Monday, March 21, 2011

It Really is This Simple

I fear that many Christians make Christianity far more complicated than they need to make it. Christianity is about Jesus of Nazareth, period. Christianity is about who Jesus is, what he claimed, and ultimately, it is about whether or not he rose from the dead.

Let's take the last one first. Did Jesus rise from the dead after having been crucified? If the answer is no, then Christianity is a total waste of time. This is not simply conjecture, it is what the apostle Paul taught. He wrote, "If Christ has not been raised, then our preaching is in vain and your faith is in vain. We are even found to be misrepresenting God that he raised Christ, whom he did not raise if it is true that the dead are not raised...if Christ has not been raised, your faith is futile and you are still in your sins...if in this life only we have hoped in (the resurrection of) Christ, we are of all people most to be pitied" (1 Corinthians 15:14-19).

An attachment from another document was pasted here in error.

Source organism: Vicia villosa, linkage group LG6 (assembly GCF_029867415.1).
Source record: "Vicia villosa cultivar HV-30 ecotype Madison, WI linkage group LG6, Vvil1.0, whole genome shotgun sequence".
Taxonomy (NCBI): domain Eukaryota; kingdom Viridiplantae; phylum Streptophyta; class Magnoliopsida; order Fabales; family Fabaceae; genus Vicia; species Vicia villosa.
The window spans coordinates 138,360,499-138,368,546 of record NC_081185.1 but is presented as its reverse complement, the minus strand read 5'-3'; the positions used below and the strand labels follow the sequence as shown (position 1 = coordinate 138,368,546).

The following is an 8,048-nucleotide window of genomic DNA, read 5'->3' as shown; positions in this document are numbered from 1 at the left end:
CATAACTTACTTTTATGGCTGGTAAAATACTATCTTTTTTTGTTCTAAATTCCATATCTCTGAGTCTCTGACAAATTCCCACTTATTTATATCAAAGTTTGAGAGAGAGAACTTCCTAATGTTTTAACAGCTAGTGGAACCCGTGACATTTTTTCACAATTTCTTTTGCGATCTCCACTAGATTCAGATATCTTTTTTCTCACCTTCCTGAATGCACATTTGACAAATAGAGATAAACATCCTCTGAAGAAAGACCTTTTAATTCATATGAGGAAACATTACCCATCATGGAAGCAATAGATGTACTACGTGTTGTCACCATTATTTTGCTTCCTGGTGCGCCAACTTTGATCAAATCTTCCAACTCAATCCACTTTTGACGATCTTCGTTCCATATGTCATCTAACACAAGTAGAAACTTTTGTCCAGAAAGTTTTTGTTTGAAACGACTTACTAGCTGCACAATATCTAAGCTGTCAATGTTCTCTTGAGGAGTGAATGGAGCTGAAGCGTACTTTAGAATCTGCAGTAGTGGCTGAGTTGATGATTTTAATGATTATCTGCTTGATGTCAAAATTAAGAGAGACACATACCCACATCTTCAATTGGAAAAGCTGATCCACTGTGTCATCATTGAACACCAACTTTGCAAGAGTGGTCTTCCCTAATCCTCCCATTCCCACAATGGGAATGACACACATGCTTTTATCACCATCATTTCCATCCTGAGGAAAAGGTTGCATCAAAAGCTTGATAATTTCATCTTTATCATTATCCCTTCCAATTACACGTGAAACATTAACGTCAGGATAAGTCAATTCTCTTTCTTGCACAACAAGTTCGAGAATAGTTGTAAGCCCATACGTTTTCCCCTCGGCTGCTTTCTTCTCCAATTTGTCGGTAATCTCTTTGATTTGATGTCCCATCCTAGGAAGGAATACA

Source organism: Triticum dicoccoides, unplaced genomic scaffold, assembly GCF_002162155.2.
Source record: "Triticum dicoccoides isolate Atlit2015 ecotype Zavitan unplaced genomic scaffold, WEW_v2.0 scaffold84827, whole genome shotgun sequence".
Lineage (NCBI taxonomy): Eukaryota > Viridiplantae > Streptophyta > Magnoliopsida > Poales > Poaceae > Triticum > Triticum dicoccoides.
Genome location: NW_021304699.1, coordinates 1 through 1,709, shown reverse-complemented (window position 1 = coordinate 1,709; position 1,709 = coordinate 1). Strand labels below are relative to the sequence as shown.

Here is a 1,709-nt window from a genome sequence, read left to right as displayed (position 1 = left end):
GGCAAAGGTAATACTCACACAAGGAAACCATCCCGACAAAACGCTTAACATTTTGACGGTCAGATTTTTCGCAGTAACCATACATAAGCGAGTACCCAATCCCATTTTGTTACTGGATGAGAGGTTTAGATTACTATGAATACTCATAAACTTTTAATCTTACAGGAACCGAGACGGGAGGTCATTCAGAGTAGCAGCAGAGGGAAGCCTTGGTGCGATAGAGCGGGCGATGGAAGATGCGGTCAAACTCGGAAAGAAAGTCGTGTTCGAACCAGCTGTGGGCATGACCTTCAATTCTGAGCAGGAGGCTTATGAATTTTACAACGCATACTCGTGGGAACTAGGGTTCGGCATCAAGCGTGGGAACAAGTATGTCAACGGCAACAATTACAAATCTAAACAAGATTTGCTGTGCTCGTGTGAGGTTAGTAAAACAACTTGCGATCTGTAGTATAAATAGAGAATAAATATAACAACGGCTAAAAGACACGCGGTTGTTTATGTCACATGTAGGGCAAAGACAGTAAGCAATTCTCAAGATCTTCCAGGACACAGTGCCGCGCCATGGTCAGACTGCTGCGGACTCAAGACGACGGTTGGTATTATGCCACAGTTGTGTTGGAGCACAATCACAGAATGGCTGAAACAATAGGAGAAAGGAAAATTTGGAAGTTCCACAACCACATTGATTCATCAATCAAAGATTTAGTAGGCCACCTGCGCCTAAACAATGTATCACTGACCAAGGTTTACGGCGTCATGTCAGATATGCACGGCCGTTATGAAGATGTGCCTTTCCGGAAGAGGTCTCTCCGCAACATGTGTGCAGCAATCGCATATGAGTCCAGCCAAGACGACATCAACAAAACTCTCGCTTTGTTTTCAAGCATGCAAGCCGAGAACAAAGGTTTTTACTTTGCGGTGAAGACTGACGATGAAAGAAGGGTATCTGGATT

It breaks down like this:
1. If Jesus did not rise from the dead, preaching Jesus is worthless.
2. If Jesus did not rise from the dead, your belief in Jesus is worthless.
3. If Jesus did not rise from the dead, you lie about God when you tell people he did.
4. If Jesus did not rise from the dead, Paul is self-admitted liar.
5. If Jesus did not rise from the dead, Christians are pitiful.

It really is that simple. Christian, if Jesus did not rise from the dead, do something else.

However, if Jesus did rise from the dead, then that is spectacular. People don't just get up from the grave after being dead for three days. And, as Paul goes on to write, "In fact, Christ has been raised from the dead" (1 Cor. 15:20). It is in this resurrection from the dead that Jesus' teachings and and "Christ" title are validated. Again, Paul writes that Jesus was "declared to be the Son of God in power according to the Spirit of holiness by his resurrection from the dead" (Romans 1:4).

Technically speaking, crucifixion is not that awesome. Lots and lots of people were crucified in the first century. However, rising from the dead is a marvelous feat to say the least. Since Jesus rose from the dead, it means that he merits an audience. We ought to listen to this man and what he taught because he alone has the answer to death. He is only one to defeat it.